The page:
Managing talent within the organisation doesn’t stop at identifying the future stars of the business. They also need to be persuaded to stay. Miller advises ‘re-recruiting’ talent each year, sitting them down and explaining that they have been earmarked as future leaders within the organisation and asking what it will take to make them stay. “We often assume people are going to stick around, but has anybody actually asked them?” he muses.

The risk for HR is that incorporating the line into talent management risks the much-prized seat at the board table. Nick Holley, director of the Centre of Excellence at Henley Business School, says ultimately HR should not be put off by this. “What really matters is, are you influential?” Holley says. “Are you building the capability of your organisation? Sometimes that can be done more effectively behind the scenes, rather than at the boardroom table.”

So while the importance of talent for business has reached the top table suddenly, nor is it a fly-by-night buzzword. Talent strategy, like people strategy, needs to evolve – but Valerie Scoular, group HR director of Aegis Media, explains this doesn’t mean that HR directors need to be left out in the cold.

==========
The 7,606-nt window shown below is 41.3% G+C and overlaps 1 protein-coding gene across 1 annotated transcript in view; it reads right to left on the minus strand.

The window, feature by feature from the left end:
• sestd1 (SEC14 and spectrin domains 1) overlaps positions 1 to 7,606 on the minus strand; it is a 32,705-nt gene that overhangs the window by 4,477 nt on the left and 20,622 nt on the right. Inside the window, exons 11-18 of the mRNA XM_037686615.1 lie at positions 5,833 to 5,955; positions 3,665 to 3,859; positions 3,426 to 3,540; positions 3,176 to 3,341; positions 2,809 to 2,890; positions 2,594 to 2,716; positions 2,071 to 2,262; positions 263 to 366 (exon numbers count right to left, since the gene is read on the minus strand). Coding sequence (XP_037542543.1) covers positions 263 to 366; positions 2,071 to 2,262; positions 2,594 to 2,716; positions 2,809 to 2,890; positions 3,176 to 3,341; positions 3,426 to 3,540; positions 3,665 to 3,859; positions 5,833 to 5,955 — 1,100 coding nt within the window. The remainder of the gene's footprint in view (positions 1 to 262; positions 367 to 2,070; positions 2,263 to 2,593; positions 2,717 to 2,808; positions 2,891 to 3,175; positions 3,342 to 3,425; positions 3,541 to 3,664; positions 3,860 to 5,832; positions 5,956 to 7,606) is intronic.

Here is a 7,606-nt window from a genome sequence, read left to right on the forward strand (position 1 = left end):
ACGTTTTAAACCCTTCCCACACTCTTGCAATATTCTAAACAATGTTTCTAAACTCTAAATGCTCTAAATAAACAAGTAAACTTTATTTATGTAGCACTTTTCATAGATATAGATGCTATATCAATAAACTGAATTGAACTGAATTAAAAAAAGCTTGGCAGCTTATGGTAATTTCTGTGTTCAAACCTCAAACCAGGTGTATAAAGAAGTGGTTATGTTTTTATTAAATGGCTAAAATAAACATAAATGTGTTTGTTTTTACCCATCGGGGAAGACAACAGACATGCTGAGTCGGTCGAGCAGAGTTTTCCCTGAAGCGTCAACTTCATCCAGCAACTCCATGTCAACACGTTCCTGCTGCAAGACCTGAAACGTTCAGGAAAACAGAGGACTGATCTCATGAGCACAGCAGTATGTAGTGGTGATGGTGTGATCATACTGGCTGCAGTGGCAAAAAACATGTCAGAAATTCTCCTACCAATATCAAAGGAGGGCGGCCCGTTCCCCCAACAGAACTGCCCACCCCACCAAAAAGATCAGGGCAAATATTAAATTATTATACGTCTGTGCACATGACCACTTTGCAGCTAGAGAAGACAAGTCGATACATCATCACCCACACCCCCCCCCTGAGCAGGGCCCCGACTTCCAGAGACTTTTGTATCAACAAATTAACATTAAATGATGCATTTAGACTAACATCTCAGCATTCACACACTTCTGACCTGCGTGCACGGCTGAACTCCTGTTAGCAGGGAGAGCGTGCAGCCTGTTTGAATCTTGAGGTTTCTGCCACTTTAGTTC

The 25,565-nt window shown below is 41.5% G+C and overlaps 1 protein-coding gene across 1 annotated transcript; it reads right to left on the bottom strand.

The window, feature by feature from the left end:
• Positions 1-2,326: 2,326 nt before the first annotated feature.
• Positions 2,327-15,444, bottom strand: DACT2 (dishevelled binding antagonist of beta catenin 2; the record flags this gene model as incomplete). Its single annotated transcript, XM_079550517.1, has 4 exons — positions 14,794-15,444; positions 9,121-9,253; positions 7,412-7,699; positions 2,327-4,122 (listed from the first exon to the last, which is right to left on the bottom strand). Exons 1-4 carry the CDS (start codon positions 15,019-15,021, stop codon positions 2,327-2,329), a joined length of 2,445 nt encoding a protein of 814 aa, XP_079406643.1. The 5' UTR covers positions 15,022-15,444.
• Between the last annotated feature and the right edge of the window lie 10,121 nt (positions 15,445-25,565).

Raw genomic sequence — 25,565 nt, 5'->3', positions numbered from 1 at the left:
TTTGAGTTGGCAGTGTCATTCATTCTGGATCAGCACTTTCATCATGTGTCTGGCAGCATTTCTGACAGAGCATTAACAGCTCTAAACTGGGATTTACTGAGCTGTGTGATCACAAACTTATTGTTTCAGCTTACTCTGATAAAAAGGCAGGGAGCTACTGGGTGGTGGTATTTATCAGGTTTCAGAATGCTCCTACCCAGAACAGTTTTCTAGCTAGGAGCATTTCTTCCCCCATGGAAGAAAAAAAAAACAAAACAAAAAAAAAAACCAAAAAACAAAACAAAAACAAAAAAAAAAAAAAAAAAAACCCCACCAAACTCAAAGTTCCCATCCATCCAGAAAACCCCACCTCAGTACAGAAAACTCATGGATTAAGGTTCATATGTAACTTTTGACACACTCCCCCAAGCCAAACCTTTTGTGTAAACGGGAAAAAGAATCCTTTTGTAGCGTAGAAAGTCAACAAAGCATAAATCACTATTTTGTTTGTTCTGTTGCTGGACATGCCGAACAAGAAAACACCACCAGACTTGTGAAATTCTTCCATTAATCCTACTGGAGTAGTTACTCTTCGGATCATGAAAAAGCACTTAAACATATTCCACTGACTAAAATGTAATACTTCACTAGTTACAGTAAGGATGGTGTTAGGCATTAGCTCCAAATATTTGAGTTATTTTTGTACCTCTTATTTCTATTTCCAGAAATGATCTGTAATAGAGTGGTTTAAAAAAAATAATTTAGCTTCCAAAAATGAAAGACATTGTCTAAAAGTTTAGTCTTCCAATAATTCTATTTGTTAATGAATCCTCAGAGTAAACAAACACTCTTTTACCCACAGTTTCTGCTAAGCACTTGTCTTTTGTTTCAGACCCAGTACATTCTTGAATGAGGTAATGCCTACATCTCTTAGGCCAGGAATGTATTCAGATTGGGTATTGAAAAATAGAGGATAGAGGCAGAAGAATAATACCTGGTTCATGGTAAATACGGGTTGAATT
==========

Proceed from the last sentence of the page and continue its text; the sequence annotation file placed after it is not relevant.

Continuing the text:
“In a world where talent is mission-critical for business success, line managers need to lead the charge on attracting and retaining top talent. Talented people want to work for inspirational leaders,” she says.

“HR’s role is to provide thought leadership and exciting talent opportunities to support managers in getting the best out of their people,” Scoular added.

“The best talent work happens when the individual, the manager and HR all work in partnership.”

Photo Credit: Newepicposting

If you find these updates useful, feel free to forward on to a work colleague or friend.

About the Author

To fulfil his professional and personal career aspirations, Tony Wiggins created ‘The HR Architect’ brand in 2009.  With a well-grounded focus and passion for HR, he thrives on working across his networks as a thought leader in ‘making a difference’ in the HR arena.

Tony Wiggins is the Founder and UX Editor of Saturday Shoutout!!! and The HR Architect Spends 5 Minutes with ….Tony utilises the blog ‘The HR Architect’ as a social media network and platform that empowers HR professionals to network, assist and support one another, spanning different countries, subcultures and niches.

Contact Tony at basketa@optusnet.com.au or @tonywiggin on Twitter.

One Response

  1. […] the second article, Should HR Drive the Talent Bus?, I shared an article by Cathy Bussey – ‘Talent is driving the global economy – […]